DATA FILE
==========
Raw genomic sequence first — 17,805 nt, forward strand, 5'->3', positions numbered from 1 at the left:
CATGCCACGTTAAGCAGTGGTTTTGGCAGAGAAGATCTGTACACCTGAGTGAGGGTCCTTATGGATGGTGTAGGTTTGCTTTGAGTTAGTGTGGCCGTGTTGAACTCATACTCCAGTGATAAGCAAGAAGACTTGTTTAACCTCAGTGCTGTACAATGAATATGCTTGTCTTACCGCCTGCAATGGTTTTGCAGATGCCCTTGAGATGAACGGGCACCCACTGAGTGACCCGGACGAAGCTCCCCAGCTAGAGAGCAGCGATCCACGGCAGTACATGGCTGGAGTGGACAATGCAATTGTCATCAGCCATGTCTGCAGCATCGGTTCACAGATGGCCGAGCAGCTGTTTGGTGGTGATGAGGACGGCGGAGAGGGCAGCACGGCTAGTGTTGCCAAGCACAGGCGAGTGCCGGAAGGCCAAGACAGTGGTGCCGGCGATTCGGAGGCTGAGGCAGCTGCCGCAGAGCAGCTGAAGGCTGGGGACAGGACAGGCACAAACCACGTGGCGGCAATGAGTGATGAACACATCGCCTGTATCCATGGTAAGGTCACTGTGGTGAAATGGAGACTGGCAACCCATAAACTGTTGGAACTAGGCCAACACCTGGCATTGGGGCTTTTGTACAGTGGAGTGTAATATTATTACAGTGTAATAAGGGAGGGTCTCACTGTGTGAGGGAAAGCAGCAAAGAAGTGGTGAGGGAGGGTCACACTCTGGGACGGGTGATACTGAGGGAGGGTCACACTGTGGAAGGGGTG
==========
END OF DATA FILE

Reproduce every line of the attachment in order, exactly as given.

Raw genomic sequence first — 17,805 nt, forward strand, 5'->3', positions numbered from 1 at the left:
CATGCCACGTTAAGCAGTGGTTTTGGCAGAGAAGATCTGTACACCTGAGTGAGGGTCCTTATGGATGGTGTAGGTTTGCTTTGAGTTAGTGTGGCCGTGTTGAACTCATACTCCAGTGATAAGCAAGAAGACTTGTTTAACCTCAGTGCTGTACAATGAATATGCTTGTCTTACCGCCTGCAATGGTTTTGCAGATGCCCTTGAGATGAACGGGCACCCACTGAGTGACCCGGACGAAGCTCCCCAGCTAGAGAGCAGCGATCCACGGCAGTACATGGCTGGAGTGGACAATGCAATTGTCATCAGCCATGTCTGCAGCATCGGTTCACAGATGGCCGAGCAGCTGTTTGGTGGTGATGAGGACGGCGGAGAGGGCAGCACGGCTAGTGTTGCCAAGCACAGGCGAGTGCCGGAAGGCCAAGACAGTGGTGCCGGCGATTCGGAGGCTGAGGCAGCTGCCGCAGAGCAGCTGAAGGCTGGGGACAGGACAGGCACAAACCACGTGGCGGCAATGAGTGATGAACACATCGCCTGTATCCATGGTAAGGTCACTGTGGTGAAATGGAGACTGGCAACCCATAAACTGTTGGAACTAGGCCAACACCTGGCATTGGGGCTTTTGTACAGTGGAGTGTAATATTATTACAGTGTAATAAGGGAGGGTCTCACTGTGTGAGGGAAAGCAGCAAAGAAGTGGTGAGGGAGGGTCACACTCTGGGACGGGTGATACTGAGGGAGGGTCACACTGTGGAAGGGGTG